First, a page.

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Nine Must Reads for the CRE Industry Today (May 11, 2022)

The remote work trend is leading to more technology jobs moving out of the U.S., reports The Wall Street Journal. Fortune asks if we are looking at a repeat of the 2007 housing bubble. These are among today’s must reads from around the commercial real estate industry.

  1. Tech Industry Warns That More Remote Work Jobs Are Headed Out of U.S. “Tech-industry representatives are coming to Capitol Hill this week to warn that the remote-work trend will lead to more offshoring of software developer and other technology jobs unless the U.S. admits more high-skilled immigrants. Remote jobs in tech jumped by more than 420% between January 2020 and last month, growth that was intensified by the pandemic, according to a jobs data review by Tecna, a trade group for regional tech councils. In February, more than 22% of all tech jobs were listed as remote, compared with 4.4% in January 2020.” (The Wall Street Journal)
  2. Housing Bubble 2.0? Regional Housing Markets Are Beginning to Look Like They Did in 2007 “Over the past two years, U.S. home prices are up 34.4%—including a 19.8% jump over the past 12 months. That 12-month hike is more than four-times greater than the historic annual average (4.6%) posted since 1987. It's also well above the largest 12-month price jump (14.7%) posted in the years leading up to the 2008 financial crisis. Our ongoing housing boom has more economists pondering the most feared word in real estate: Bubble.” (Fortune)
  3. Revealed: 93% of Districts in Major U.S. Cities Are Unaffordable to Black Residents “More than 90% of neighborhoods in America’s major cities were unaffordable to the majority of local Black residents at the start of the pandemic, according to a new study on the worsening housing crisis in urban regions across the US. The National Equity Atlas, a research initiative focused on racial and economic equity, compared rents and wages in the 100 most populous American metropolitan regions in 2019 and examined whether the majority of households of different racial groups made enough income to afford median market rents in their neighborhoods.” (The Guardian)
  4. Miami Locals Are Steamed Over Relocating New Yorkers Driving Up Apartment Rents “Natalia Solar moved to a 49-story luxury tower in Miami’s Brickell neighborhood two years ago. She and a roommate paid $3,300 a month for a two-bedroom apartment in a building with an Equinox fitness club, rooftop pool, and 24-hour concierge service. She renewed the following year for $3,500. Then when her lease expired earlier this year, the landlord delivered some shocking news: He was doubling the rent to $7,000 a month. Ms. Solar looked at other apartments in the building, but every two-bedroom condo available for rent was going for $6,000 to $7,000.” (The Wall Street Journal)
  5. Is the BTR Market Already Overheating? “The build-to-rent sector has emerged as one of the most sought-after investments in commercial real estate, but the fervor might be contributing to an erosion of fundamentals, according to Mark Wolf at AHV Communities. ‘Everything is build-to-rent these days. When we talk about a sector that is getting overheated, it is usually when those lines get blurred. You have $80 billion chasing a sector that is relatively new, and I believe there is an erosion of fundamentals,’ Wolf tells.” (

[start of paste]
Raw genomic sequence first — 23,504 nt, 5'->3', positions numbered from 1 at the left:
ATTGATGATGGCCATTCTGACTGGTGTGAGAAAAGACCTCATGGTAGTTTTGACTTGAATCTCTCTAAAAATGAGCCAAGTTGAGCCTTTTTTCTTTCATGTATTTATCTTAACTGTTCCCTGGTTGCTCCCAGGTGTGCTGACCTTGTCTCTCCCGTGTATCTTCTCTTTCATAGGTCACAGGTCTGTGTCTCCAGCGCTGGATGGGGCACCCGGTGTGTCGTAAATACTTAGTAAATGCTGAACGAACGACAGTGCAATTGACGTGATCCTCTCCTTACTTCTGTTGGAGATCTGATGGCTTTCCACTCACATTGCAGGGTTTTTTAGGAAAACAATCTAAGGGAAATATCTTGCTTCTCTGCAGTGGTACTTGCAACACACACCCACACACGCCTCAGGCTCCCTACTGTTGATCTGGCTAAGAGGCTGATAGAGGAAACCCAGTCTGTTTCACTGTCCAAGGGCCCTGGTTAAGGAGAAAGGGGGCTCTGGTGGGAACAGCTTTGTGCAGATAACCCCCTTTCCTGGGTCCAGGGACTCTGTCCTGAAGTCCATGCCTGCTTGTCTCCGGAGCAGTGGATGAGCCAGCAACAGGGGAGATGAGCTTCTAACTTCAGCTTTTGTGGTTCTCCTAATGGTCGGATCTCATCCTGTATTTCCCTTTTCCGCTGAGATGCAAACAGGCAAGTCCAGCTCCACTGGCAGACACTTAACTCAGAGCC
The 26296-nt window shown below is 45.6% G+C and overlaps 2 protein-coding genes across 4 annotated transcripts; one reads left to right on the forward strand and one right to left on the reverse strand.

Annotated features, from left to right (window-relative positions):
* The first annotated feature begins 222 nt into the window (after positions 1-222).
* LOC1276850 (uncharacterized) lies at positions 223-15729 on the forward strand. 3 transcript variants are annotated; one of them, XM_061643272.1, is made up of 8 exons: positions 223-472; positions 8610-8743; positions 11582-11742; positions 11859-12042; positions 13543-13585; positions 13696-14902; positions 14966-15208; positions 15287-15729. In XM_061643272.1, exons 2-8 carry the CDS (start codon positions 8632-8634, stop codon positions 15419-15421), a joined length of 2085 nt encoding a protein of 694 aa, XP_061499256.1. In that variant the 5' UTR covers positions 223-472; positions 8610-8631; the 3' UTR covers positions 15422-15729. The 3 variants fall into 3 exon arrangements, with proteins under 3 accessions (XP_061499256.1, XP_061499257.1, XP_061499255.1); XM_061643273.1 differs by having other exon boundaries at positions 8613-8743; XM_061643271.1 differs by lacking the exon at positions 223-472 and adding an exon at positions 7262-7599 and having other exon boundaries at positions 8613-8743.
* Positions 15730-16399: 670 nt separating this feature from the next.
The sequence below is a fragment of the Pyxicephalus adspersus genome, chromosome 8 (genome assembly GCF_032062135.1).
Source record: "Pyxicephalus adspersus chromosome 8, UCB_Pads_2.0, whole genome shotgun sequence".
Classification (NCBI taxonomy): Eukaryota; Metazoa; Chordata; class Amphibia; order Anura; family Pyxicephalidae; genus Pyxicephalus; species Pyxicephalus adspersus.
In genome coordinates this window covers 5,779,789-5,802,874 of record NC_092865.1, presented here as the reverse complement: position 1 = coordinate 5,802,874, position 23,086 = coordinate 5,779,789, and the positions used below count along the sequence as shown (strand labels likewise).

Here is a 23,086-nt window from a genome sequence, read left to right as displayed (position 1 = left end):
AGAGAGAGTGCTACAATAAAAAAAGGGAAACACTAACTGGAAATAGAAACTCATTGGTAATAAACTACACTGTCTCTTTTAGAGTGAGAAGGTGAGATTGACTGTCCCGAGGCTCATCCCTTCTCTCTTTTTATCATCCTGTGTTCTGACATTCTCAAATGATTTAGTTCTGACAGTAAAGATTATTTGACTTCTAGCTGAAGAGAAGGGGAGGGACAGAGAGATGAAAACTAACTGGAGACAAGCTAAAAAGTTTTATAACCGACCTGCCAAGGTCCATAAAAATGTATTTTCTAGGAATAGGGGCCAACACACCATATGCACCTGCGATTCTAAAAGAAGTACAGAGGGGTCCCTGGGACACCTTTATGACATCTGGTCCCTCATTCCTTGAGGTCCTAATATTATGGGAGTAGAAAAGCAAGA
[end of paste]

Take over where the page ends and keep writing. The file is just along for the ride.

6. The Promise of AI in Real Estate: What’s the Verdict? “With regard to AVMs and valuations in general, the ability to contextually analyze hundreds of millions of data points and associate them to particular clusters of variables is fairly new and certainly has come about because of advances in AI. Valuations are the core of real estate because so much emanates from the simple question, “What is this house worth?” While AVMs and the entire valuation industry took a hit with the rhetoric emanating from Zillow as they crashed and burned with Zillow Offers, this was the unfortunate byproduct of a bad business decision and as such cast unfair doubt on AI. Computer vision allows us to enter the heretofore closed-off portal:  The inside of the house.” (finLedger)
  7. Online Grocery Sales Drop in April as Cost Concerns Outweigh COVID “onsumers are doing less grocery shopping online. Online grocery sales pulled back 3.8% in April versus last year, finishing at $8.1 billion, according to the Brick Meets Click/Mercatus Grocery Shopping Survey. Total order volume dropped 5.8%, driven by lower order frequency and a slightly smaller monthly active user (MAU) base.” (Chain Store Age)
  8. Construction Industry Confronts Drug Abuse Among Workers “The aches and pains associated with the physical labor of construction — the grinding monotony that hauling, breaking and lifting imposes on backs, shoulders and knees — have always been a price workers paid. How else to make it in an industry where a sick day can sometimes mean no pay? But in recent years, increasing evidence has shown that the nation’s opioid crisis, inflamed by the aggressive marketing and prescription of drugs such as OxyContin, Vicodin and Percocet, has significantly impacted a workforce that has in so many cases simply followed medical advice to treat chronic pain.” (Commercial Observer)
  9. Say Goodbye to the Boring Conference Room “The conference room is perhaps the least loved space in the modern office. Typically long and narrow, with a rectangular table presided over by a boss at one end, it’s the place where countless workers have nodded off, shared eye rolls or sneaked peeks at cellphones held in their laps. The design of the room contributed to these responses, workplace experts say, citing the stuffy formality of the space and the obvious hierarchy of the seating arrangement.” (The New York Times)
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